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Your Golf Swing Isn't Soft. Your Training Shouldn’t be Either.

This one is for all my fellow golfers out there. With the Masters taking place this weekend, spring finally here, and myself heading out for my first range session later today, it just feels right to break some stereotypes revolving around the game of golf...

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Spring is here.


Finally, that white stuff has disappeared and gave way to the beauty that is green.


I can picture it now, the smell of freshly cut grass and a little dew still on the practice green.


Put yourself there.


It’s time for your first round of the year. Expectations are high and you’re hopeful to pick up right where you left off last fall. The first tee shot is as nerve wracking as they come, no breakfast balls today… you tell yourself.


You stop putting to take a minute and self-reflect on all of the things that you did to improve your game this past offseason....


Maybe you hit up one of those cool simulator shops.


Maybe you trained hard in the weight room.


Maybe you discovered yoga.


Maybe you upgraded your clubs.


Or, maybe you did nothing.

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Pretend with me for a second that you are a professional baseball player, playing for the Milwaukee Brewers, and ask yourself, given the level of effort you gave this past offseason, are you going to see performance improvements?


Now pretend you play for the Green Bay Packers…


Now pretend you play for the Milwaukee Bucks… I’m a Wisconsin sports fan if you couldn't tell.

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The reason I want you to put yourself in all of these positions is because, that is exactly where you are going to find yourself this coming spring when you take the course.


Golf, while it gives off the appearance of differing greatly from all of these other sports, the bodily impact and preparation necessary doesn’t.


Your golf swing isn’t soft. Your training shouldn't be either.


Let’s dive deep…


One study published in 2005 found that a 116 mph golf swing produced a max force output of 125% of bodyweight. It also found that peak power was 3875 Watts and peak torque was 42.1 Nm (1).


A 2018 study (3) measured bodily segment rotational velocity of the golf swing and noted the following:

  • Peak upper torso rotational velocity took place after impact and averaged 929 degrees/sec

  • Peak hip rotational velocity occurred during the downswing and averaged 415 degrees/sec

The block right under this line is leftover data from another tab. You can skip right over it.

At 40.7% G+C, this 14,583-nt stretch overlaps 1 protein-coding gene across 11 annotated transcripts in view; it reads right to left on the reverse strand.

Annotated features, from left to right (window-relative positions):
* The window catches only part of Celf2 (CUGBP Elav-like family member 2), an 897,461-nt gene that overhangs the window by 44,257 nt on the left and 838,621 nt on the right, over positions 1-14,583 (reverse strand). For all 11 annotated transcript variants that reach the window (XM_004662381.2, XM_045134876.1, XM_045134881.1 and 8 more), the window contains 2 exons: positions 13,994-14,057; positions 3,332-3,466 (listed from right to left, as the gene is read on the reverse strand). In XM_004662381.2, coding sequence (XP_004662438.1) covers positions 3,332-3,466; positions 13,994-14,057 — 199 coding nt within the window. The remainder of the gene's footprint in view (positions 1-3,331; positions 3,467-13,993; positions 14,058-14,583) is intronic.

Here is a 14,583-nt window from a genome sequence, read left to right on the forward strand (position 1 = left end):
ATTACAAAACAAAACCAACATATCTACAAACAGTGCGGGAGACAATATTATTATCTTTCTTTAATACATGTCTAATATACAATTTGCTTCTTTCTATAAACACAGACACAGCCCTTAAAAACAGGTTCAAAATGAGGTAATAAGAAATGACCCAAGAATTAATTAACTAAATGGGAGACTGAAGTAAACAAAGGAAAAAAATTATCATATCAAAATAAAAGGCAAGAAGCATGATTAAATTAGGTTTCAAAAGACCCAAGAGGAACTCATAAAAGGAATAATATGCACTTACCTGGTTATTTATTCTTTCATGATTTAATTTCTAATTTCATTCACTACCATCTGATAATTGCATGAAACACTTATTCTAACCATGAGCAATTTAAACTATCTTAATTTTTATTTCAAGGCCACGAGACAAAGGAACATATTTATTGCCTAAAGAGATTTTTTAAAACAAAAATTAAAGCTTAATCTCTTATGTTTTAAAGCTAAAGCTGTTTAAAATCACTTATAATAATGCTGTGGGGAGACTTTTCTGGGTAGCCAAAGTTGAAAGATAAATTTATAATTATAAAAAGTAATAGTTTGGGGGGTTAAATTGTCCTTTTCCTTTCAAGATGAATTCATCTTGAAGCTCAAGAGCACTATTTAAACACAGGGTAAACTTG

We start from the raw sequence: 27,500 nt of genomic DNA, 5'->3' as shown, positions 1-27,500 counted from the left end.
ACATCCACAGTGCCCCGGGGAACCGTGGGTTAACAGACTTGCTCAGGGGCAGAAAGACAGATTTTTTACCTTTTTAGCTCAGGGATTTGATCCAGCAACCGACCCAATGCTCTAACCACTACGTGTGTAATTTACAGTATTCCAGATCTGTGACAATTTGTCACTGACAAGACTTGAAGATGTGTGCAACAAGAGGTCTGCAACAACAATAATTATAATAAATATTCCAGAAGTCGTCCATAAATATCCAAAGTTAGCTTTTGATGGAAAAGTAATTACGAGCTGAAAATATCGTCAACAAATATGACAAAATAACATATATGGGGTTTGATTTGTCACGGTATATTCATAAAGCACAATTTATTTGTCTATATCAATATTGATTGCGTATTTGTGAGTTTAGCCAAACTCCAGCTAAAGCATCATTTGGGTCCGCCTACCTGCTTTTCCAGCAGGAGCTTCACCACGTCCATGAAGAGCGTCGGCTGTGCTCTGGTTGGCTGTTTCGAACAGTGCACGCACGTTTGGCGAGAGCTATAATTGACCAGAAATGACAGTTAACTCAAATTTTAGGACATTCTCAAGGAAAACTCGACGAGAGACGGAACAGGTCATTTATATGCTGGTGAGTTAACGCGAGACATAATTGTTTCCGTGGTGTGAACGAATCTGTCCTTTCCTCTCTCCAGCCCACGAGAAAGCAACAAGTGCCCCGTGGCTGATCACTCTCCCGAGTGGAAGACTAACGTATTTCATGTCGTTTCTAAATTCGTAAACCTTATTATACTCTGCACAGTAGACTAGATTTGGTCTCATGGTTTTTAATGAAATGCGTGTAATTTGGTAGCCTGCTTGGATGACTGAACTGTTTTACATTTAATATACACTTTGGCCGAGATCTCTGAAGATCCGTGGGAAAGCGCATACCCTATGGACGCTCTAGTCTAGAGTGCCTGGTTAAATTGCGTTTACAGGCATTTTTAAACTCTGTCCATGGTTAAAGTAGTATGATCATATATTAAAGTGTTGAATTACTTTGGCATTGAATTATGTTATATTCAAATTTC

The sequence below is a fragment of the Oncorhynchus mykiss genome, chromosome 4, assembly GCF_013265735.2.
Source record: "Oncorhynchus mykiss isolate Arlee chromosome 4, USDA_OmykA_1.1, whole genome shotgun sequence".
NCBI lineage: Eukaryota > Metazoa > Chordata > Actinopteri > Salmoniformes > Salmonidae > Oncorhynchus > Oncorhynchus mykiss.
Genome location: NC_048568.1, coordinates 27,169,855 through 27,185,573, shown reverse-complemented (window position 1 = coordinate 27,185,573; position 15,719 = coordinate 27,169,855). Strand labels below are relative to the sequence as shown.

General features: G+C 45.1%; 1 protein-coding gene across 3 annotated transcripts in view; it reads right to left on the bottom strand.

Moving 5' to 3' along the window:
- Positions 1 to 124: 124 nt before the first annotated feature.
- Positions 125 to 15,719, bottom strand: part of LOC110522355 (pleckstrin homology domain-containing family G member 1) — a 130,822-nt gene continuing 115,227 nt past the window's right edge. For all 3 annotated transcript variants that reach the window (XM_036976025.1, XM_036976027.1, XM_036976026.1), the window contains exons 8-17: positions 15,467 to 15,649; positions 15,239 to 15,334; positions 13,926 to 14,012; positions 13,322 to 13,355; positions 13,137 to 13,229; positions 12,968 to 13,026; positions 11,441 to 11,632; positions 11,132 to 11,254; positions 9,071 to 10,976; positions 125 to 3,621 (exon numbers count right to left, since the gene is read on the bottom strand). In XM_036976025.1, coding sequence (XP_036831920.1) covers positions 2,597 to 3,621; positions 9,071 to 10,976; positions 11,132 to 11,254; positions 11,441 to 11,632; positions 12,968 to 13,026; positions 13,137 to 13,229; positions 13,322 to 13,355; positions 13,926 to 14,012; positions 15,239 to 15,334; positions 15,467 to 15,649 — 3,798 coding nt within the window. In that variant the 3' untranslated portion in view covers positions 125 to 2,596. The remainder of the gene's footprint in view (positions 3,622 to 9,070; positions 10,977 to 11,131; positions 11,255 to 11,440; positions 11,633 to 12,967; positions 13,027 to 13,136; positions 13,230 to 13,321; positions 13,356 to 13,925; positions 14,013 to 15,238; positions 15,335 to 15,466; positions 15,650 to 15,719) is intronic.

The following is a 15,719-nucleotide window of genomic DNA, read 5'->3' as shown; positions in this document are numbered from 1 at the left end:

The lead arm moves at upwards of 1100 degrees/sec (10).


For some references, the lead foot of a baseball batter creates a force production total of about 123% of body weight (compared to the golfers 125%). Peak shoulder rotational velocity for a baseball player is roughly 937 degrees/sec (compared to the golfers 1100 degrees/sec) (2).


Further, if we look solely at the spinal load during the golf swing we see extreme loads in the form of shear, torsional, and compressive. One study reported that the compressive forces on the spine can total greater than 6 times your body weight, and some studies have reported 8 times your body weight. Anterior and medial shear loads are estimated to be upwards of 1.6 times your body weight (4).


A 2006 study found that peak angular velocity of the hip during a soccer kick was roughly 150 degrees/sec while the knee was 1040 degrees/second (compared to the golfers 1100 degrees/sec) (8).


One study found that professional quarterbacks, when throwing a football for maximal velocity, reached an elbow extension velocity of ~1700 degrees/second and torso rotational velocity of 950 degrees/second (11).


All of this to say, the golf swing is not soft.


It competes in all of these metrics with sports and movements that we call “physically demanding.”


While it is true golf is a sport we can play for a lifetime due to the lower levels of aerobic demand, reactivity and simply the availability of it, the physical impact it has on the body is no less than that of baseball, soccer, tennis, volleyball, and basketball. Even parts of sports like football (if we remove the contact element), track and field, etc. could be viewed as having an arguably similar level of physical demand.


The golf swing impacts the body. Proper physical preparedness is necessary to elicit injury resilience as well as your highest performance potential.


Physical Preparation to Boost your Golf Health


From a health perspective, proper physical preparation will increase joint and tissue health, strength levels as well as cardiovascular health. Put simply, stronger muscles and tendons won’t break as frequently compared to weaker ones. Strength and physical fitness levels will also boost the recovery process both in-between shots and in-between rounds.